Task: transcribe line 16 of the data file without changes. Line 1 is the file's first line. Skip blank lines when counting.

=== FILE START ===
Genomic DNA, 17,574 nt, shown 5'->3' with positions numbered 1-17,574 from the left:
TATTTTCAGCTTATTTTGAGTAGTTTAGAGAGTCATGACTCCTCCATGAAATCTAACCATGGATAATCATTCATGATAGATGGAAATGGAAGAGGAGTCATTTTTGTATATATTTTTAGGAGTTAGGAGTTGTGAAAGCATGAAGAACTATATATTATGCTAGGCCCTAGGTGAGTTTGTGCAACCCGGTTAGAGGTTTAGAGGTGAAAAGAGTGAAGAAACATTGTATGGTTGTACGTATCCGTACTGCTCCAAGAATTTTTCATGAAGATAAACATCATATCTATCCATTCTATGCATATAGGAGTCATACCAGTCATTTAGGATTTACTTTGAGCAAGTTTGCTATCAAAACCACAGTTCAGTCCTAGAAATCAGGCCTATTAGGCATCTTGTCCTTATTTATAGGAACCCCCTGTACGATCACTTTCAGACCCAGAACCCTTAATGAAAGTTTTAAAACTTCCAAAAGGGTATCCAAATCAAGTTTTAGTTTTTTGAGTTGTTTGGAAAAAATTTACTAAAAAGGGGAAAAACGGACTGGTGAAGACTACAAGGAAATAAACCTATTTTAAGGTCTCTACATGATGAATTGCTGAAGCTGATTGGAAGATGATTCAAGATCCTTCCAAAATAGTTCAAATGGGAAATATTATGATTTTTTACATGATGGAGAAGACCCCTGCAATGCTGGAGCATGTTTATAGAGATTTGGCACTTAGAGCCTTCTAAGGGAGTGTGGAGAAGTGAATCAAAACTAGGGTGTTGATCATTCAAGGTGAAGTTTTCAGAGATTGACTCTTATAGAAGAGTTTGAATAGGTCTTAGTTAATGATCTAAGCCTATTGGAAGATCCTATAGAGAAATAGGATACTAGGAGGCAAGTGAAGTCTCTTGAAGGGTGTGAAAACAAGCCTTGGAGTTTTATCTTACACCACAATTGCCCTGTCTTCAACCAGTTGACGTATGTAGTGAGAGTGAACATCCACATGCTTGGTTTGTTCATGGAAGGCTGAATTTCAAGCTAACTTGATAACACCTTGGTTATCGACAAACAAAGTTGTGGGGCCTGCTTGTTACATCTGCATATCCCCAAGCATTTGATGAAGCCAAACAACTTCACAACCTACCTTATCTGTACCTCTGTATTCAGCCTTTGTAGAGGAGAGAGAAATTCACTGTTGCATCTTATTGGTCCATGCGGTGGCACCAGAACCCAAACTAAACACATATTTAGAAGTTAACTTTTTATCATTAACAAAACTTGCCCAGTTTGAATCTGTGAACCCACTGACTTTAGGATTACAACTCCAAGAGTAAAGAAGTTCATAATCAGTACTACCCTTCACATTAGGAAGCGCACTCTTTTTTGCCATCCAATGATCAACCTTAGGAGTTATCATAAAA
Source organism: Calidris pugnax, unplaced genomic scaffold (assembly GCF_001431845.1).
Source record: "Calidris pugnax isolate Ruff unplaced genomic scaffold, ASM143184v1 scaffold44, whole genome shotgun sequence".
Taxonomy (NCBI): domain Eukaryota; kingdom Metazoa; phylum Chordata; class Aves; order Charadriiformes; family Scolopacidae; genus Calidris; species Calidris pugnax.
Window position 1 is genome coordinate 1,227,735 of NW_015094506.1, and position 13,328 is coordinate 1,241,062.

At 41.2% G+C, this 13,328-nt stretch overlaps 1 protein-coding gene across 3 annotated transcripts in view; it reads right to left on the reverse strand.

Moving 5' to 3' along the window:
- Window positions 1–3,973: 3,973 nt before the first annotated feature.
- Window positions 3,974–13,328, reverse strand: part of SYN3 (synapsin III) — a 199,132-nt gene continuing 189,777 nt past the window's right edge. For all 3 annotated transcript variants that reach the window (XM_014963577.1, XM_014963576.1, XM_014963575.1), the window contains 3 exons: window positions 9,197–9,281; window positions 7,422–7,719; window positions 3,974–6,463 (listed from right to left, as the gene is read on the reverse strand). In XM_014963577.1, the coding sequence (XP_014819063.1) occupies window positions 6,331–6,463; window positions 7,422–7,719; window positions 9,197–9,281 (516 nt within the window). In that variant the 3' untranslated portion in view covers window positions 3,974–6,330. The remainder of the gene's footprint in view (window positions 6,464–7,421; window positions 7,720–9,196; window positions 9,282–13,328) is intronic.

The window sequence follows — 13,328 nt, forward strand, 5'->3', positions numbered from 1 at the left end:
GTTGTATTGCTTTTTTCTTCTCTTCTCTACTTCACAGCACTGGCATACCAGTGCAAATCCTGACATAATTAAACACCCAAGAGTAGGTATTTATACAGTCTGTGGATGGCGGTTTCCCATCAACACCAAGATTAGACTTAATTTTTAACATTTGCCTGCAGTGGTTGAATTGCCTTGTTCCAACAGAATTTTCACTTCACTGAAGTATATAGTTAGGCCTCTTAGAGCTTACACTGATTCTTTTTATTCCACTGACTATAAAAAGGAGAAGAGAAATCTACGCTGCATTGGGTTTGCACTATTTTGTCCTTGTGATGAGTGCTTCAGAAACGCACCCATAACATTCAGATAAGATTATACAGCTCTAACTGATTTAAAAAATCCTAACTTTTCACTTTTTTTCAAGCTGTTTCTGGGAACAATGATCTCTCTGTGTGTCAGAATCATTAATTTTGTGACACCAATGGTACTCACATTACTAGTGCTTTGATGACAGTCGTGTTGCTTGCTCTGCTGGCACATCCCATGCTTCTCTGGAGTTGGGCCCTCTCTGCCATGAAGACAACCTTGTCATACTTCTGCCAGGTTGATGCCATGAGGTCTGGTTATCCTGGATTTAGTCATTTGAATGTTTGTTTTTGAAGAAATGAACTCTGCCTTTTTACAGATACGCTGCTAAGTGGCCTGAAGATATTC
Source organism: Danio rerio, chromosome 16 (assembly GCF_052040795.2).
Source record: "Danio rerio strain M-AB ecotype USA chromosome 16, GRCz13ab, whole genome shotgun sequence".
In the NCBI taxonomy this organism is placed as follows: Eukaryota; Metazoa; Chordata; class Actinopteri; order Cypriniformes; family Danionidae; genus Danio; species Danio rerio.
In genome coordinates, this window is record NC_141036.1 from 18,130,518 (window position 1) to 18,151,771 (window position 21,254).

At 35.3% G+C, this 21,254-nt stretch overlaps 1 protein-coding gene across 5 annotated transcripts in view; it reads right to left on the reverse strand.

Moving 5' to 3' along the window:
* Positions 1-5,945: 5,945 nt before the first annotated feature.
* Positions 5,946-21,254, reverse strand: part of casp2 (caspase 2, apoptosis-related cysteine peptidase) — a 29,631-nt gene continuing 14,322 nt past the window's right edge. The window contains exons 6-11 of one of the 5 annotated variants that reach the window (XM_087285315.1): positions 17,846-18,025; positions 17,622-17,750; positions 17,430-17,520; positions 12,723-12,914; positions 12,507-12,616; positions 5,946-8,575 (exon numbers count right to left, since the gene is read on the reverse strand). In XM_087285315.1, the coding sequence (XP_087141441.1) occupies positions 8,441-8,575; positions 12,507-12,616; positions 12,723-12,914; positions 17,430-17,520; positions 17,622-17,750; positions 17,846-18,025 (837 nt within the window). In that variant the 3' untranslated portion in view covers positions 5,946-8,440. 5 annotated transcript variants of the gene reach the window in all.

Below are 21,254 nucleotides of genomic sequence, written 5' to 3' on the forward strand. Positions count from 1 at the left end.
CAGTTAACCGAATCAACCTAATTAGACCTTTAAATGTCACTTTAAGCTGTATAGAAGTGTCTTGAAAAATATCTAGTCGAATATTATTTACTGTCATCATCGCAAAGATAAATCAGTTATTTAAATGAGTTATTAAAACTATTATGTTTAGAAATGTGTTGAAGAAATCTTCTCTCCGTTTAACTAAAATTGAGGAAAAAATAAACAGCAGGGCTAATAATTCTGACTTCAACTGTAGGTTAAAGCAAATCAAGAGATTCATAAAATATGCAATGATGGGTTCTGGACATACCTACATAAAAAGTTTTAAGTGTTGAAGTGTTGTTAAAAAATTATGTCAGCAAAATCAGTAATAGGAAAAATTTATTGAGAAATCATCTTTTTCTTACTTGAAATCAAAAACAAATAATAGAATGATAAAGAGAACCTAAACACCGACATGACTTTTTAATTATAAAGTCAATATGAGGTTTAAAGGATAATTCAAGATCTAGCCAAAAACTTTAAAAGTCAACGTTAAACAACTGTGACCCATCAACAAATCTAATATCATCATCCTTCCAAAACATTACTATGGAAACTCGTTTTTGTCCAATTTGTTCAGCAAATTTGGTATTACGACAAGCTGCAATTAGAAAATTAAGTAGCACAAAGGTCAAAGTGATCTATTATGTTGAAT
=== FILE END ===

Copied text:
In genome coordinates, this window is record NC_141036.1 from 18,130,518 (window position 1) to 18,151,771 (window position 21,254).